JP: I can’t speak for everyone but I’m into metal and jazz. I’m into the complex drumming that both of those genres offer. Not to say that I don’t listen to Neil Young or the Beatles whenever the mood strikes. Everyone in the band has a pretty extensive record collection so it’s difficult to list a handful of artists that directly influence dmst. Everyone in the band brings something unique to the table, that’s how we do what we do.

Tuesday, October 20, 2009

Loss by Matt Finney

On this somber October evening, I will temporarily shift my focus from Do Make Say Think to a book of poetry by Matt Finney, part namesake of the ambient group Finneyerkes. If you’re not familiar with Finneyerkes, they create dense and nuanced soundscapes punctuated by terse and, oftentimes, bleak spoken word. Matt Finney is responsible for the spoken word on the albums and so it should come as no surprise to fans of the band that Finney’s first published book of poetry (the aptly titled Loss), is a solid and impressive work. Over the course of its forty poems, Finney invites the reader into his dystopian and solipsistic universe. The book begins with “Stuck” - a meditation on the tortured life of the writer. All the poems are composed using free verse, allowing the words to breathe. Finney allows his poems to pace themselves. He is economical in his word choice and, as a result, the words never come across as contrived. The artwork included in the book is exquisite and a perfect compliment to the narrative. The interactive format lends much to the enjoyment of the work. Loss is a very introspective work and the faint of heart will doubtless find some of its passages difficult to stomach. Finney is meticulous in detailing the topography of his inner world. Finney's facility with words is unique. His voice is insistent and unmistakable. It’s apparent that Finney feels very deeply. But unlike many contemporary poets who tend towards melancholia, Finney never panders to the readers’ expectations. His efforts to chronicle his experiences are tireless. His pain is real and when Finney says that “the truth is that everything I’ve ever told you is true,” I believe him.

(Loss is available for free download at Dot Contemporary, which you can access here)

Thursday, October 15, 2009

Do Make Say Think: Goodbye Enemy Airship the Landlord is Dead (2000)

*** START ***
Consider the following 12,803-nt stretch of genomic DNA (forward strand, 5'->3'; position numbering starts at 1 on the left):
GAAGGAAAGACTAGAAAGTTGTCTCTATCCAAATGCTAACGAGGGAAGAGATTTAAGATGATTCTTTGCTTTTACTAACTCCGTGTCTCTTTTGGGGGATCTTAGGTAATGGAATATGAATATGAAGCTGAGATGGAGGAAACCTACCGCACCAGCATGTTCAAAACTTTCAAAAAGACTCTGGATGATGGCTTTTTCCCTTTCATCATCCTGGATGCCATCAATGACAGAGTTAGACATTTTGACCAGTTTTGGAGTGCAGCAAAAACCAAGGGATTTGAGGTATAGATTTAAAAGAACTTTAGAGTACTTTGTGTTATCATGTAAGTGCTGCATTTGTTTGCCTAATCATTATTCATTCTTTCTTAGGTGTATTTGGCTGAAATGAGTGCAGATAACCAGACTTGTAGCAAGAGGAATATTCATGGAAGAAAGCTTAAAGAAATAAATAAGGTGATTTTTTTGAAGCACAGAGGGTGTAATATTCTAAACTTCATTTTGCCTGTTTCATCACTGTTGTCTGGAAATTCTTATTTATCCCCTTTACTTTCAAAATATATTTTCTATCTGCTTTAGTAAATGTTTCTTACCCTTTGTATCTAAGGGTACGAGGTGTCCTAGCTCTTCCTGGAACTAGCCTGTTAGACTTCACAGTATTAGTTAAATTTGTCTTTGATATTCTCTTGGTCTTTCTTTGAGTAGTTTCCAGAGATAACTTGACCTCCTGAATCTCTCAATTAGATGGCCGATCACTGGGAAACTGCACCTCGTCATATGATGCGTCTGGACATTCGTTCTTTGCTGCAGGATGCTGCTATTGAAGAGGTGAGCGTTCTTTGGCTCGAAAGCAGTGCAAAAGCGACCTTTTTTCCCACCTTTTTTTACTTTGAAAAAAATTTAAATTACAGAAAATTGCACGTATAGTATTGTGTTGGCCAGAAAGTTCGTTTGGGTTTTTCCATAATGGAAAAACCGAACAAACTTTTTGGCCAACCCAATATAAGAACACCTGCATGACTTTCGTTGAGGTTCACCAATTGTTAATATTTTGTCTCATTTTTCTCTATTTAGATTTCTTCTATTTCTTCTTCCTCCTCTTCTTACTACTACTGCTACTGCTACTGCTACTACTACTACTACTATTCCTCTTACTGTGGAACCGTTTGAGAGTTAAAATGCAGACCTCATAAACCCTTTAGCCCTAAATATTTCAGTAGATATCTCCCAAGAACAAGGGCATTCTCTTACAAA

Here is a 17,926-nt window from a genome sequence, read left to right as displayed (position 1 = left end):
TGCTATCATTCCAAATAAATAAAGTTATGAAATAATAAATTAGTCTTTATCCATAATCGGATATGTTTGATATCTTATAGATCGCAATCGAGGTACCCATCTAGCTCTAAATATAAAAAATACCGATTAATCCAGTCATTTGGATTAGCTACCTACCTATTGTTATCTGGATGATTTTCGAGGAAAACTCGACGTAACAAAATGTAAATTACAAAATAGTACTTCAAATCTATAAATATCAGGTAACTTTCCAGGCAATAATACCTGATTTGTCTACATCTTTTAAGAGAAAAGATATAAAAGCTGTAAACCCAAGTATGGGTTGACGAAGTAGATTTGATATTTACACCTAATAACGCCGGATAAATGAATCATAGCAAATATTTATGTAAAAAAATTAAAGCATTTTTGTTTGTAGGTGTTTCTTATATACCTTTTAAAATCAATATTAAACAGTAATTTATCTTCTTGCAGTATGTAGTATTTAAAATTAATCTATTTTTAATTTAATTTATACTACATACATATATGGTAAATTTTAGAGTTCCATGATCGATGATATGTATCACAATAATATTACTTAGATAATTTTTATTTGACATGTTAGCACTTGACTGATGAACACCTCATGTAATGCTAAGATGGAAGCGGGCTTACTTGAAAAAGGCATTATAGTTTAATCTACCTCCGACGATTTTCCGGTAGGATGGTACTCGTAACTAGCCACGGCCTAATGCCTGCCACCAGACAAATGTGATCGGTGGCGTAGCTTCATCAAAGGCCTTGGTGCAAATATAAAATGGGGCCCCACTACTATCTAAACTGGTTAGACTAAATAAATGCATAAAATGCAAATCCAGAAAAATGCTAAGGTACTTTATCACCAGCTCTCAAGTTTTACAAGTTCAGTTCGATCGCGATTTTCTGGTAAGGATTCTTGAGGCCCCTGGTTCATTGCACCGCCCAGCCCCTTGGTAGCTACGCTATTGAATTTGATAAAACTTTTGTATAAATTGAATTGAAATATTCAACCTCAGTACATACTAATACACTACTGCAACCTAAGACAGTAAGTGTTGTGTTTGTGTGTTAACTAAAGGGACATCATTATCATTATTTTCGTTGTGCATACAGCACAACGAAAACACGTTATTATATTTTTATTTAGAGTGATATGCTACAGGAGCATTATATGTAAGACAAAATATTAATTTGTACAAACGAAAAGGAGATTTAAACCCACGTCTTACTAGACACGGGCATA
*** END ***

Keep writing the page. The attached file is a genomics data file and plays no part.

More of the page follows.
As I search for words to express my feelings about DMST’s third release, Goodbye Enemy Airship the Landlord is Dead, I cannot help but be reminded of the analogy wherein our human understanding of truth is compared to the attempts of three blind men to describe an elephant to the best of their ability. Since the men are blind, their descriptions are based wholly on tactile data, which isn’t an altogether insurmountable disadvantage. It makes sense to assert that one could come to a reasonably accurate description of an elephant exclusively through the sense of touch. But here’s the rub of the entire thought experiment: each man is essentially assigned to one part of the beast. Therefore, they are forced to make judgments of the whole based on interaction with only one of the parts. You can guess where this is going. The man who feels the elephant’s tail states unequivocally that an elephant is slender and stringlike. The man who feels the elephant’s ears claims that elephants are like massive fronds. The man who feels the elephant’s trunk asserts that elephants are hollow and cylindrical. The upshot of the analogy is that all of the men’s observations are accurate insofar as they do, in point of fact, provide information about the elephant. The crucial mistake is that they assume knowledge of the particular can be extrapolated to the whole. Which leads to the matter at hand. Goodbye is such a rich and multi-faceted work that many are bound to view it in terms of singular characteristics in order to make it more manageable. Some are bound to view Goodbye as the pièce de résistance of the post-rock genre. Others, listening to the exact same record, will herald the album as an indictment against the bloated pretension of the post-rock ethos, citing its mischievous character and lightheartedness as proof that it represents the antithesis to the "woe is me" mentality that informs much of the genre's finer works. Such conjecture, while gratifying to some extent, fails to account for the album’s brilliance dans l’ensemble. The album is rife with the experimentalism and superior musicianship that one would expect from listening to the prior two releases, but it also exhibits that inexplicable quality that is shared by all musical works of consequence. There is something primordial, something universal, about the tones and textures the band employs. I revisit the album often and it never ceases to impress me. Goodbye is the rare album that retains its relevance even as one’s tastes and perceptions change. Goodbye must surely be ranked among the handful of impeccable records produced in the last decade.